ADVERTISEMENT
ADVERTISEMENT

Perfect murder

In the August issue of Nature Biotechnology, Francesca Sotrici and colleagues from the National Institute of Environmental Health Sciences describe how to commit the perfect murder (Nature Biotechnology 2001, 19:773-776). "Delitto perfetto" (Italian for perfect murder) is the name they gave to a two-step, cloning-free, technique that creates desired mutations, be they simple nucleotide replacements, precise insertions or large deletions. The first step involves integration of a counterselectable

Jonathan Weitzman(jonathanweitzman@hotmail.com)

In the August issue of Nature Biotechnology, Francesca Sotrici and colleagues from the National Institute of Environmental Health Sciences describe how to commit the perfect murder (Nature Biotechnology 2001, 19:773-776). "Delitto perfetto" (Italian for perfect murder) is the name they gave to a two-step, cloning-free, technique that creates desired mutations, be they simple nucleotide replacements, precise insertions or large deletions. The first step involves integration of a counterselectable reporter (CORE) gene. The mutagenesis step involves elimination of the CORE cassette using designed oligonucleotides. The authors used the technique to create a series of insertions and deletion in the yeast genome. Delitto perfetto requires RAD52, which is implicated in homologous recombination. This approach has advantages over other mutagenesis strategies in that it reduces laborious subcloning or extensive sequencing.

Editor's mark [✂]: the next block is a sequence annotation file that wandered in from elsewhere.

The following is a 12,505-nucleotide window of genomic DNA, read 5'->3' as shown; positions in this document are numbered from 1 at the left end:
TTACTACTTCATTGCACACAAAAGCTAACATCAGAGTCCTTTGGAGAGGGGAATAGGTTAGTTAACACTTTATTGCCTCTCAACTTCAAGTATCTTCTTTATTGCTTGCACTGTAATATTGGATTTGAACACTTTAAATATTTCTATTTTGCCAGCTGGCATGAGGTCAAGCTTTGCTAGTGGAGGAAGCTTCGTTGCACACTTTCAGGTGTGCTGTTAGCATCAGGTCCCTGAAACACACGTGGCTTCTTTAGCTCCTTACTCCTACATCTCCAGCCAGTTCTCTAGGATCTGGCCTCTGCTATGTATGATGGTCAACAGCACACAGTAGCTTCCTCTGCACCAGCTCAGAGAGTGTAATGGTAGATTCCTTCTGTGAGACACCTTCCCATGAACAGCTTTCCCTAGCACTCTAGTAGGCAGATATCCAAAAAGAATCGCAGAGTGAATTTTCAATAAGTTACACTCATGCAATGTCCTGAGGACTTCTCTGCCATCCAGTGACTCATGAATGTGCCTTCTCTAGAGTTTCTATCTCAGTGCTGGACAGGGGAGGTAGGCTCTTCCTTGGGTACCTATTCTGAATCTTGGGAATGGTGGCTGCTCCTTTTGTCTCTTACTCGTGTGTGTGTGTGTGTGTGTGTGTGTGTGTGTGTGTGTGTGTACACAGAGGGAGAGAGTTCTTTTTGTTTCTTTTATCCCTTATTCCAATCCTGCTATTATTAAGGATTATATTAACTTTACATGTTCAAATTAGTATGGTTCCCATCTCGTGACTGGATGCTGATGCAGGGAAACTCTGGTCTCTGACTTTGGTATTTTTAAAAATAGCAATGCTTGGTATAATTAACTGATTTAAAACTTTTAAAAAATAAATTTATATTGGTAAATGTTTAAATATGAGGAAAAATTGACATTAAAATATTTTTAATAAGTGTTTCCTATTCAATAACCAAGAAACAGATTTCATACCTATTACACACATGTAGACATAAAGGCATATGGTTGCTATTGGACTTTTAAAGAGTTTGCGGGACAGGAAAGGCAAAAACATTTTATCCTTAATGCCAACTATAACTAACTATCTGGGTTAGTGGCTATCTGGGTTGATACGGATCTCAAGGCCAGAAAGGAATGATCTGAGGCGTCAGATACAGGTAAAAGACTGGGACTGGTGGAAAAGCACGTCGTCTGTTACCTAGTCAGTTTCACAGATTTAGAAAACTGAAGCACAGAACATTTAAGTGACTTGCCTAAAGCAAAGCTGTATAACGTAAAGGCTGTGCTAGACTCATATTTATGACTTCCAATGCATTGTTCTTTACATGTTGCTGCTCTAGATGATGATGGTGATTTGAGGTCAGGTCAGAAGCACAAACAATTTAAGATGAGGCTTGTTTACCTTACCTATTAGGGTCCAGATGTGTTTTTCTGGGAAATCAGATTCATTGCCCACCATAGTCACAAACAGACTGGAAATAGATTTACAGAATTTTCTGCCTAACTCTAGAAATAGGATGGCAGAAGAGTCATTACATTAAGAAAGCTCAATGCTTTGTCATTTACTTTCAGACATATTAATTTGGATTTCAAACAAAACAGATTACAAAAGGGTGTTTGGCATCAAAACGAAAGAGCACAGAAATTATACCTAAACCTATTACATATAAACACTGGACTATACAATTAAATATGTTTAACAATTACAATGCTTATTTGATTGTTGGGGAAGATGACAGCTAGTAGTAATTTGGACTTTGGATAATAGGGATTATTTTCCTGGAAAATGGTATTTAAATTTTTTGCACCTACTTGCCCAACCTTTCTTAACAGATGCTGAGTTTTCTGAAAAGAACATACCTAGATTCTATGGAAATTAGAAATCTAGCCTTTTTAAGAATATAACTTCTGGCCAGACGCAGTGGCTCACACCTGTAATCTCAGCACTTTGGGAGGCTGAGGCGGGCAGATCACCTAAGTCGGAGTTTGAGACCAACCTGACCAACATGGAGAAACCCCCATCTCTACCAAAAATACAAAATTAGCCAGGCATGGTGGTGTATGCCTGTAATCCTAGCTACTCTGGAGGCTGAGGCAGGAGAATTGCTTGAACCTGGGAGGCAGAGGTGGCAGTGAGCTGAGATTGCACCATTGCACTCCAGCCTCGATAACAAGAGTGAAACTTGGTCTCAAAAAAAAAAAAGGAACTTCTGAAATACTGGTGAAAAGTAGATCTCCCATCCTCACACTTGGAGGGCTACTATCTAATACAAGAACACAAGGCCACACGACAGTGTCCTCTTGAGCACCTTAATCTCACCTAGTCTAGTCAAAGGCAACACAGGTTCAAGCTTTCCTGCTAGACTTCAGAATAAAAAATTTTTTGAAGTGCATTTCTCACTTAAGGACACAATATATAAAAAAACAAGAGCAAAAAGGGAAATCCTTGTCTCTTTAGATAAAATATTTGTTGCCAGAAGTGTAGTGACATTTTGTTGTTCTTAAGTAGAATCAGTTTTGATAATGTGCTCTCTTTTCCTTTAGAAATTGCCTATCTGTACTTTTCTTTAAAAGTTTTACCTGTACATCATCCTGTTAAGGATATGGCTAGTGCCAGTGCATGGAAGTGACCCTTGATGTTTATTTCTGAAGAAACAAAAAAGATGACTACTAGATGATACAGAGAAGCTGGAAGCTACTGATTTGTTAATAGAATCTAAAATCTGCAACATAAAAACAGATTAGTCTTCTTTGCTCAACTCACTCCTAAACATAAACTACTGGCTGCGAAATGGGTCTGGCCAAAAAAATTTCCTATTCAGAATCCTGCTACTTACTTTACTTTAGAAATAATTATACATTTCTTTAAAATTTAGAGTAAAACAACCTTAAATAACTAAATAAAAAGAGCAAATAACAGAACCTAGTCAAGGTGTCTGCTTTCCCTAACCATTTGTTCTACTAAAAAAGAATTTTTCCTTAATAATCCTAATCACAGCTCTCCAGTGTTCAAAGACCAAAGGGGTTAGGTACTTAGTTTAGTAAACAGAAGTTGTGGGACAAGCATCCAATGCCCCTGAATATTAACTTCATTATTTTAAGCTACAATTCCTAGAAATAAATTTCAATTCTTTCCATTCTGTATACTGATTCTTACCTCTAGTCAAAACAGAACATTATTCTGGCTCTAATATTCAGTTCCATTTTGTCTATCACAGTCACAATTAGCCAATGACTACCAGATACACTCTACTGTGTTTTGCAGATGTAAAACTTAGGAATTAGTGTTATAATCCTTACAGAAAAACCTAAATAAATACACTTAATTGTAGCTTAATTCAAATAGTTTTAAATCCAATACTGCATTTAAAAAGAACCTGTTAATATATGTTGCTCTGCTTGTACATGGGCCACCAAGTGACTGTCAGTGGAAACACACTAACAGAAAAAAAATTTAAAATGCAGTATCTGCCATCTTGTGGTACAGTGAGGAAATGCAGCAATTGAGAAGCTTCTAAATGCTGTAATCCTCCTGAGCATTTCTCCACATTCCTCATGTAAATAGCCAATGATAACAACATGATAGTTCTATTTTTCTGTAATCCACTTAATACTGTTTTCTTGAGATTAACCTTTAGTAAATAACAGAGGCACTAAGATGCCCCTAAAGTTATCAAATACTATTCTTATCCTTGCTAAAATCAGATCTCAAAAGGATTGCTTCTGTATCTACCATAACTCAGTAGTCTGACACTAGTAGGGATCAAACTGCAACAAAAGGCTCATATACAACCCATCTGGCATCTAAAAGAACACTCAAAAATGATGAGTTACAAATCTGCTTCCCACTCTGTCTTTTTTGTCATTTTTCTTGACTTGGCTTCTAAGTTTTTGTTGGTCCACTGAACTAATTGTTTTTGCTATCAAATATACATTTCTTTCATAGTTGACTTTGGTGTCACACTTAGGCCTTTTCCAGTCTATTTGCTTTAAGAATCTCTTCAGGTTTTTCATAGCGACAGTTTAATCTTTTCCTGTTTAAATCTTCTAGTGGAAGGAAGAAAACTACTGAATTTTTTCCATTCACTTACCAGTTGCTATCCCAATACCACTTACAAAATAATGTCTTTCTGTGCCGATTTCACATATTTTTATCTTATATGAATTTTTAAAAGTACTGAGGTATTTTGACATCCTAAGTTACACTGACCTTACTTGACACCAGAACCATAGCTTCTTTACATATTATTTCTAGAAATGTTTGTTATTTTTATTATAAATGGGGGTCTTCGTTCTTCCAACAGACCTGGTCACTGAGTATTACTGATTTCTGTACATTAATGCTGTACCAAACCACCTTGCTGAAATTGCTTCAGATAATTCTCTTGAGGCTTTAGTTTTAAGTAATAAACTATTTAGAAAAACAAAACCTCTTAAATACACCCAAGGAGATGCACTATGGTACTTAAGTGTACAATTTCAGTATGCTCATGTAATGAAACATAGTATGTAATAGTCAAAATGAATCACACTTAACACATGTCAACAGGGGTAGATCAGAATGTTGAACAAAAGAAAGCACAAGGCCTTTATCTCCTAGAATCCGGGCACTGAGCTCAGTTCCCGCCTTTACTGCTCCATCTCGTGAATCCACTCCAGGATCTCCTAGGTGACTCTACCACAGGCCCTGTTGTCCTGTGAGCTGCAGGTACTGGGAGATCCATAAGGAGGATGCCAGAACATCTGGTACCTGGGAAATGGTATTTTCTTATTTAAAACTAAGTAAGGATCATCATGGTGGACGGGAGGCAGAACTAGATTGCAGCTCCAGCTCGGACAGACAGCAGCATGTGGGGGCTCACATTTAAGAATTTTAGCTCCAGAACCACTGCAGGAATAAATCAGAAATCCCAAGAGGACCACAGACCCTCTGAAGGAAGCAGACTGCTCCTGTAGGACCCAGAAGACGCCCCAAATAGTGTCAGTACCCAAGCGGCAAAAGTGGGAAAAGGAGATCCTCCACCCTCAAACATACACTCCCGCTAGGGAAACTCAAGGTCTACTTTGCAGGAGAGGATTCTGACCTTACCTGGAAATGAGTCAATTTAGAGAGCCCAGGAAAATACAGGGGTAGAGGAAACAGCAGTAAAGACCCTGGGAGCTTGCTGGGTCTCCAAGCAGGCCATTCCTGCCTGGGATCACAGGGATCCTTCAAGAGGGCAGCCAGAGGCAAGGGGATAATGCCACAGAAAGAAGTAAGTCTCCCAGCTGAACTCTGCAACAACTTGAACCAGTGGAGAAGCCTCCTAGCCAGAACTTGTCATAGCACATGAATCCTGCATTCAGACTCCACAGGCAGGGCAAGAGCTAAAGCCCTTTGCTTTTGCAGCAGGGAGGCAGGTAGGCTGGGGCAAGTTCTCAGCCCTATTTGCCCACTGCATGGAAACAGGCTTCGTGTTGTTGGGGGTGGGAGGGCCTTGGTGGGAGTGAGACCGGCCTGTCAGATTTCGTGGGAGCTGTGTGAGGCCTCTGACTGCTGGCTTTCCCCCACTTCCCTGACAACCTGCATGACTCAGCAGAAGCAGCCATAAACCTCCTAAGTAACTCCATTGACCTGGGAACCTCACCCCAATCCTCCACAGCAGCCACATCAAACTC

Interested in reading more?

Become a Member of

Receive full access to more than 35 years of archives, as well as TS Digest, digital editions of The Scientist, feature stories, and much more!
Already a member?
ADVERTISEMENT